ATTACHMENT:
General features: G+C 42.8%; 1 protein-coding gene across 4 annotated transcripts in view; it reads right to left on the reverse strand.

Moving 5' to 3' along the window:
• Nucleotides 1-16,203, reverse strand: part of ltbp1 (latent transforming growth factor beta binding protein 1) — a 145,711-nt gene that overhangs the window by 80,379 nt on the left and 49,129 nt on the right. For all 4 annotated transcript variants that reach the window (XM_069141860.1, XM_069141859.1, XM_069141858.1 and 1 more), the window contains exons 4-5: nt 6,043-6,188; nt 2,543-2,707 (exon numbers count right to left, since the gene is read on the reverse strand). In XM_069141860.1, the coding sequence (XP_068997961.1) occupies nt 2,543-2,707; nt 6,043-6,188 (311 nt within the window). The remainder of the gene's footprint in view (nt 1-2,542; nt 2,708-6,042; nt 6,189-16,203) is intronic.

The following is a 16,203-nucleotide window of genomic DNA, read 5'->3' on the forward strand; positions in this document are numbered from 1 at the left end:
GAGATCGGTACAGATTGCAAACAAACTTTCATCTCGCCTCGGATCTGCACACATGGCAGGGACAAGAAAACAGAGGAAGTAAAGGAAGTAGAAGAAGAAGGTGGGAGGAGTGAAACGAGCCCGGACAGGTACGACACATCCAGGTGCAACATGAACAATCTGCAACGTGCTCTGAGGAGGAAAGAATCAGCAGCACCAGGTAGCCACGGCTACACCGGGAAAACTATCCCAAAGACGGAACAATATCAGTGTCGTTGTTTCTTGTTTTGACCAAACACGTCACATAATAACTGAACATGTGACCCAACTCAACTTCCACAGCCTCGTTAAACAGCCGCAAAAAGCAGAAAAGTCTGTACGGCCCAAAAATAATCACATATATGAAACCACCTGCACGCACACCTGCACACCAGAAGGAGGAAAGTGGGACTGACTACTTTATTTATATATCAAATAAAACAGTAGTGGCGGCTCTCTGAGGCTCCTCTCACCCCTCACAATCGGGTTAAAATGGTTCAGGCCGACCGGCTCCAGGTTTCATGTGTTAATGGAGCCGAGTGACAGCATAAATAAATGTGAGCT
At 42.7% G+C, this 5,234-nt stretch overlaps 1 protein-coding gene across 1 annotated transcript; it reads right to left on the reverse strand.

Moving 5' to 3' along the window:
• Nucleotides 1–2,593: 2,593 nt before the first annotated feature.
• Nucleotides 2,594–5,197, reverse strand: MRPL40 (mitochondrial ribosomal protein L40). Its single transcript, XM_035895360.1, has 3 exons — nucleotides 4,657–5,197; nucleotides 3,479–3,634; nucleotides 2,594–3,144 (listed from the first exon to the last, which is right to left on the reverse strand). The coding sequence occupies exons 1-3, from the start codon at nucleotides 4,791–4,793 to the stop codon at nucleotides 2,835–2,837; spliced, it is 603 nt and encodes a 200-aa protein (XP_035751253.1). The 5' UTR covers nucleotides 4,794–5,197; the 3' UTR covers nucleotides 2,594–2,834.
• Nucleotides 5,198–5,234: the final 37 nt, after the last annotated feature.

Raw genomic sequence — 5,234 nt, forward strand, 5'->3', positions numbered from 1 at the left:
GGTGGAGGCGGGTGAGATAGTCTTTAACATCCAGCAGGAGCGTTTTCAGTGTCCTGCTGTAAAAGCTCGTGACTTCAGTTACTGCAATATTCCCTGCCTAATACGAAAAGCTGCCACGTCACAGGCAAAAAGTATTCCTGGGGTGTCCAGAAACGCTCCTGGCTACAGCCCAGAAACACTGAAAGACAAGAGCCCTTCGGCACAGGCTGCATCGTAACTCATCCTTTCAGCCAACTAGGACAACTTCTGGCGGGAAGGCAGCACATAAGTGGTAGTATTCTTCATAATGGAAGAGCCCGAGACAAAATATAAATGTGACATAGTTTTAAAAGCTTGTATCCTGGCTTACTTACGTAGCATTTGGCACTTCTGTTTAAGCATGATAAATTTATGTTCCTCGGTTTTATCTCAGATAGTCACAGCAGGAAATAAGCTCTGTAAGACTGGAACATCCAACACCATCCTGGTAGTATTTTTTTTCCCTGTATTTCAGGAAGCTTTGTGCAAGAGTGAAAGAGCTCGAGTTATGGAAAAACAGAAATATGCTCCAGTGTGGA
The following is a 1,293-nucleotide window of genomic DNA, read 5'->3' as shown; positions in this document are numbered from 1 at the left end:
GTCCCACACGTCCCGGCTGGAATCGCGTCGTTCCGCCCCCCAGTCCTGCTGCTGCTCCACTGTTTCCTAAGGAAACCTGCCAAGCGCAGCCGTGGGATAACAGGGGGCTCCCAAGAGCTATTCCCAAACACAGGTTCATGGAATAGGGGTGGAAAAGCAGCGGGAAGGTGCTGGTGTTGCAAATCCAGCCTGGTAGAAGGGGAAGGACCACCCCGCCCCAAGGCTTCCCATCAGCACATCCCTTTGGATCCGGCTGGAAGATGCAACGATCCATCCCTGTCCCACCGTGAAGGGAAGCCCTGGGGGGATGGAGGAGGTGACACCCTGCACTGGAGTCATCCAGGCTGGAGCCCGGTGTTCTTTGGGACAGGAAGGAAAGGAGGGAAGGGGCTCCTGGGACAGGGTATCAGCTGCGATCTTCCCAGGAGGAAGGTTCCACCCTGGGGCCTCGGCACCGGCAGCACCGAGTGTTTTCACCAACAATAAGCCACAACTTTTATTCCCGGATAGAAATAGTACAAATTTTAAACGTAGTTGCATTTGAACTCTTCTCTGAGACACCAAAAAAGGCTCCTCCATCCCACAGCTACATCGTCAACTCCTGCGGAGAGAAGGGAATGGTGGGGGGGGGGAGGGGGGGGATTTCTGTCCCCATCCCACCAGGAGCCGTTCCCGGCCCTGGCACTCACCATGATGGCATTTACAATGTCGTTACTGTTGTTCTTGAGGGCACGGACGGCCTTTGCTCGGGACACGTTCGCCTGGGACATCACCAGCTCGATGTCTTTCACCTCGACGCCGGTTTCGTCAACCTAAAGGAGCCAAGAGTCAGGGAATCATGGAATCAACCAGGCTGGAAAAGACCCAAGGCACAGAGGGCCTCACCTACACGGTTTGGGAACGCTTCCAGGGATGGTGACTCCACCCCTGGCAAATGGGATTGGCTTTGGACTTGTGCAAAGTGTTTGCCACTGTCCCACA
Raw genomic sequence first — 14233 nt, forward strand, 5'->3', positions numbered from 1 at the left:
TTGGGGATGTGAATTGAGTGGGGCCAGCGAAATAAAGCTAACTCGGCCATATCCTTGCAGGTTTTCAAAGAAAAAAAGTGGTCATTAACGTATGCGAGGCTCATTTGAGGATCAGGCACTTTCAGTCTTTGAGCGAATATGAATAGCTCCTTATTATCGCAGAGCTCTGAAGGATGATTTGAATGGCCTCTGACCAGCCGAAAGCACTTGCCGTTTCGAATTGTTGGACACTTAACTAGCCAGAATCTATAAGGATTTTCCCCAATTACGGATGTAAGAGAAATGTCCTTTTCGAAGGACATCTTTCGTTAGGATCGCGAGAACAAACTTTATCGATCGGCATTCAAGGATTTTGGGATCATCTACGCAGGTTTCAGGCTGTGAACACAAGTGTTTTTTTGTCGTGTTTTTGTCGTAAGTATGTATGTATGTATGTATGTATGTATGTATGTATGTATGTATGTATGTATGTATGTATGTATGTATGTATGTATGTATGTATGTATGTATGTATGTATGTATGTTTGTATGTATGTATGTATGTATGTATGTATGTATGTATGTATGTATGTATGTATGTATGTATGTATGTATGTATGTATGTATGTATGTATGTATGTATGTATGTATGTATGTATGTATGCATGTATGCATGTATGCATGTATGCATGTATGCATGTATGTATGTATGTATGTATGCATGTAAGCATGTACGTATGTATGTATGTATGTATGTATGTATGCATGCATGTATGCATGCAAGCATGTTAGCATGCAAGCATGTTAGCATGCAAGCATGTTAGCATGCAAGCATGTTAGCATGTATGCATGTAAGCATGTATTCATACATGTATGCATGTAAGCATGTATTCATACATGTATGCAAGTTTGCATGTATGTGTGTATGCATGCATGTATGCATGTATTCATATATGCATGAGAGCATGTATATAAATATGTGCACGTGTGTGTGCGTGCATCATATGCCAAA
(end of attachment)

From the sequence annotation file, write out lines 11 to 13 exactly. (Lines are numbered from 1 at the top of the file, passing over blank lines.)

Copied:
Raw genomic sequence — 5,234 nt, forward strand, 5'->3', positions numbered from 1 at the left:
GGTGGAGGCGGGTGAGATAGTCTTTAACATCCAGCAGGAGCGTTTTCAGTGTCCTGCTGTAAAAGCTCGTGACTTCAGTTACTGCAATATTCCCTGCCTAATACGAAAAGCTGCCACGTCACAGGCAAAAAGTATTCCTGGGGTGTCCAGAAACGCTCCTGGCTACAGCCCAGAAACACTGAAAGACAAGAGCCCTTCGGCACAGGCTGCATCGTAACTCATCCTTTCAGCCAACTAGGACAACTTCTGGCGGGAAGGCAGCACATAAGTGGTAGTATTCTTCATAATGGAAGAGCCCGAGACAAAATATAAATGTGACATAGTTTTAAAAGCTTGTATCCTGGCTTACTTACGTAGCATTTGGCACTTCTGTTTAAGCATGATAAATTTATGTTCCTCGGTTTTATCTCAGATAGTCACAGCAGGAAATAAGCTCTGTAAGACTGGAACATCCAACACCATCCTGGTAGTATTTTTTTTCCCTGTATTTCAGGAAGCTTTGTGCAAGAGTGAAAGAGCTCGAGTTATGGAAAAACAGAAATATGCTCCAGTGTGGA
The following is a 1,293-nucleotide window of genomic DNA, read 5'->3' as shown; positions in this document are numbered from 1 at the left end: